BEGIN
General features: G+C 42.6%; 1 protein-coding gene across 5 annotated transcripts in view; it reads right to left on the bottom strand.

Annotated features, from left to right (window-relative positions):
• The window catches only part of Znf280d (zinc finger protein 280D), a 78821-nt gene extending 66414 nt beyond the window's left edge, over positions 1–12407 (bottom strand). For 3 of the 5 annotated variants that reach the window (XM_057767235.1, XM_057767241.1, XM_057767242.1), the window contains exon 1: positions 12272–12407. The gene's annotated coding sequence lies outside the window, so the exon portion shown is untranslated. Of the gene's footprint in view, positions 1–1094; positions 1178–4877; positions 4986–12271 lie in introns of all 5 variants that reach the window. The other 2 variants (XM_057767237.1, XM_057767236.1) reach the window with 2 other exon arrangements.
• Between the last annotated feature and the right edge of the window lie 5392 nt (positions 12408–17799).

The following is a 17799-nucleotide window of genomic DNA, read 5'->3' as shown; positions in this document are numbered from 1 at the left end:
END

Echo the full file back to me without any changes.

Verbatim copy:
General features: G+C 42.6%; 1 protein-coding gene across 5 annotated transcripts in view; it reads right to left on the bottom strand.

Annotated features, from left to right (window-relative positions):
• The window catches only part of Znf280d (zinc finger protein 280D), a 78821-nt gene extending 66414 nt beyond the window's left edge, over positions 1–12407 (bottom strand). For 3 of the 5 annotated variants that reach the window (XM_057767235.1, XM_057767241.1, XM_057767242.1), the window contains exon 1: positions 12272–12407. The gene's annotated coding sequence lies outside the window, so the exon portion shown is untranslated. Of the gene's footprint in view, positions 1–1094; positions 1178–4877; positions 4986–12271 lie in introns of all 5 variants that reach the window. The other 2 variants (XM_057767237.1, XM_057767236.1) reach the window with 2 other exon arrangements.
• Between the last annotated feature and the right edge of the window lie 5392 nt (positions 12408–17799).

The following is a 17799-nucleotide window of genomic DNA, read 5'->3' as shown; positions in this document are numbered from 1 at the left end: